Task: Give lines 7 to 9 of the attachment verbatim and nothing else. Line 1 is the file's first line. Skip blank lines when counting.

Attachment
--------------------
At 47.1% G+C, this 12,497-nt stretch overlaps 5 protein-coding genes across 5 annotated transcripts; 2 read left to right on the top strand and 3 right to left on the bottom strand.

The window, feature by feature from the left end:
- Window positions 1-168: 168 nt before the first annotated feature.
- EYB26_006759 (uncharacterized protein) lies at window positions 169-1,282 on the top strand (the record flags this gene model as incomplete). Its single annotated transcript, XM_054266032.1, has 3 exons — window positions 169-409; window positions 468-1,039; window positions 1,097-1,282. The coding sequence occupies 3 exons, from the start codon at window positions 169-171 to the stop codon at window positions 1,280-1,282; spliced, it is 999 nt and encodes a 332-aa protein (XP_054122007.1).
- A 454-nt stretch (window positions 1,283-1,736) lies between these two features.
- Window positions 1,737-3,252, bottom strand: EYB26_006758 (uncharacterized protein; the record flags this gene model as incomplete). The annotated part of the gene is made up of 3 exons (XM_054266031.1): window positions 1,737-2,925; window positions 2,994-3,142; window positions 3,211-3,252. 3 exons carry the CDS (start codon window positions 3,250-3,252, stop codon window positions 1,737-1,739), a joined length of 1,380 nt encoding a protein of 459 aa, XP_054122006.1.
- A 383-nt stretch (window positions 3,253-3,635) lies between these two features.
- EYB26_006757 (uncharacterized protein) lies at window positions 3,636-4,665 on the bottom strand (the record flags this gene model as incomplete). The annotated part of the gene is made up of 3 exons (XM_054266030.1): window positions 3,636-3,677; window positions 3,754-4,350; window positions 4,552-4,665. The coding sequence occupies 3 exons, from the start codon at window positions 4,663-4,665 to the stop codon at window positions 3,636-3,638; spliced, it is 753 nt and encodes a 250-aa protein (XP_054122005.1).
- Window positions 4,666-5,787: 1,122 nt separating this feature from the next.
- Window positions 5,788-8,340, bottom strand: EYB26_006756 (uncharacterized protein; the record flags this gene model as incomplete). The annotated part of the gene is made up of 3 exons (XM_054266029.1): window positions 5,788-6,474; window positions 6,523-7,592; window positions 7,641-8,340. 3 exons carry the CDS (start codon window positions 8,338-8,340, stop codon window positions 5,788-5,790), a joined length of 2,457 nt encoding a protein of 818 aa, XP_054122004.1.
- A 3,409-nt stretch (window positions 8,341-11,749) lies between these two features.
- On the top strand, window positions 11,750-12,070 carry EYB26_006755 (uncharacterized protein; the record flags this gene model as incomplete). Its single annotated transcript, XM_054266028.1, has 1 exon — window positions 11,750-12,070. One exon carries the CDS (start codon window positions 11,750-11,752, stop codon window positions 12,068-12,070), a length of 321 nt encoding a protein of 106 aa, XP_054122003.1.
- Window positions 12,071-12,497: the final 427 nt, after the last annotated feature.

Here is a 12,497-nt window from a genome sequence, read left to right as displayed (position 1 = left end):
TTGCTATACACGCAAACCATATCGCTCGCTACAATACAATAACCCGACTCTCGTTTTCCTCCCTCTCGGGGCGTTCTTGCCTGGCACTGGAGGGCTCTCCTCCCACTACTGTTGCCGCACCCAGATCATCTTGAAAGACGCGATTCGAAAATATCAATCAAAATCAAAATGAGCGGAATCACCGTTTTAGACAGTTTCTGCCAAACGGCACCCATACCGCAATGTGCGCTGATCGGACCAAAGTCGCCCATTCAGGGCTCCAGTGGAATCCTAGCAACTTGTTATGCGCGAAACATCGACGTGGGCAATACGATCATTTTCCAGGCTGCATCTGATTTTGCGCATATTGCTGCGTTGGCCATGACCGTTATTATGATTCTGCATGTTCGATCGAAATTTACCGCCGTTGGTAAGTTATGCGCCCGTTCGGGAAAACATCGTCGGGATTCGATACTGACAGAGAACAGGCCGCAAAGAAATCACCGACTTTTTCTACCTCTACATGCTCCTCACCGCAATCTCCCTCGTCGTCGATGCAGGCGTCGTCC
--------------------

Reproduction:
- A 383-nt stretch (window positions 3,253-3,635) lies between these two features.
- EYB26_006757 (uncharacterized protein) lies at window positions 3,636-4,665 on the bottom strand (the record flags this gene model as incomplete). The annotated part of the gene is made up of 3 exons (XM_054266030.1): window positions 3,636-3,677; window positions 3,754-4,350; window positions 4,552-4,665. The coding sequence occupies 3 exons, from the start codon at window positions 4,663-4,665 to the stop codon at window positions 3,636-3,638; spliced, it is 753 nt and encodes a 250-aa protein (XP_054122005.1).
- Window positions 4,666-5,787: 1,122 nt separating this feature from the next.